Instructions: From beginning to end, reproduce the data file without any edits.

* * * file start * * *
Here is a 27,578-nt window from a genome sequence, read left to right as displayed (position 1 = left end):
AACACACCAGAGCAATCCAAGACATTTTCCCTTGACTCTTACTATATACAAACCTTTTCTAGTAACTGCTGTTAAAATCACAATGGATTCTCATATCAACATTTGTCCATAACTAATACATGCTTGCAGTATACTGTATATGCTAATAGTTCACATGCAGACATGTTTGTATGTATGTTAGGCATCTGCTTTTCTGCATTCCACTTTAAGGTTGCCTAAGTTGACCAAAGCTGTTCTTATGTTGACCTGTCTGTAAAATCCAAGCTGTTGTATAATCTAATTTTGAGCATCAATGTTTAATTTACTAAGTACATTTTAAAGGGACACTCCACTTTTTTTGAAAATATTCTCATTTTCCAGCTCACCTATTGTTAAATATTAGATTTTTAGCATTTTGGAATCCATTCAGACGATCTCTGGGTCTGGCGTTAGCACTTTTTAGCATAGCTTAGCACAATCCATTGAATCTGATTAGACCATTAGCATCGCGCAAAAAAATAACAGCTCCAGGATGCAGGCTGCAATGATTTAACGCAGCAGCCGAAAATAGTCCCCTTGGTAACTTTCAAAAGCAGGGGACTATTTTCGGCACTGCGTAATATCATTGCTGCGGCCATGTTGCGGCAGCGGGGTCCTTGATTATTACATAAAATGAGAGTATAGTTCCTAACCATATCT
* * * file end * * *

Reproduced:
Here is a 27,578-nt window from a genome sequence, read left to right as displayed (position 1 = left end):
AACACACCAGAGCAATCCAAGACATTTTCCCTTGACTCTTACTATATACAAACCTTTTCTAGTAACTGCTGTTAAAATCACAATGGATTCTCATATCAACATTTGTCCATAACTAATACATGCTTGCAGTATACTGTATATGCTAATAGTTCACATGCAGACATGTTTGTATGTATGTTAGGCATCTGCTTTTCTGCATTCCACTTTAAGGTTGCCTAAGTTGACCAAAGCTGTTCTTATGTTGACCTGTCTGTAAAATCCAAGCTGTTGTATAATCTAATTTTGAGCATCAATGTTTAATTTACTAAGTACATTTTAAAGGGACACTCCACTTTTTTTGAAAATATTCTCATTTTCCAGCTCACCTATTGTTAAATATTAGATTTTTAGCATTTTGGAATCCATTCAGACGATCTCTGGGTCTGGCGTTAGCACTTTTTAGCATAGCTTAGCACAATCCATTGAATCTGATTAGACCATTAGCATCGCGCAAAAAAATAACAGCTCCAGGATGCAGGCTGCAATGATTTAACGCAGCAGCCGAAAATAGTCCCCTTGGTAACTTTCAAAAGCAGGGGACTATTTTCGGCACTGCGTAATATCATTGCTGCGGCCATGTTGCGGCAGCGGGGTCCTTGATTATTACATAAAATGAGAGTATAGTTCCTAACCATATCT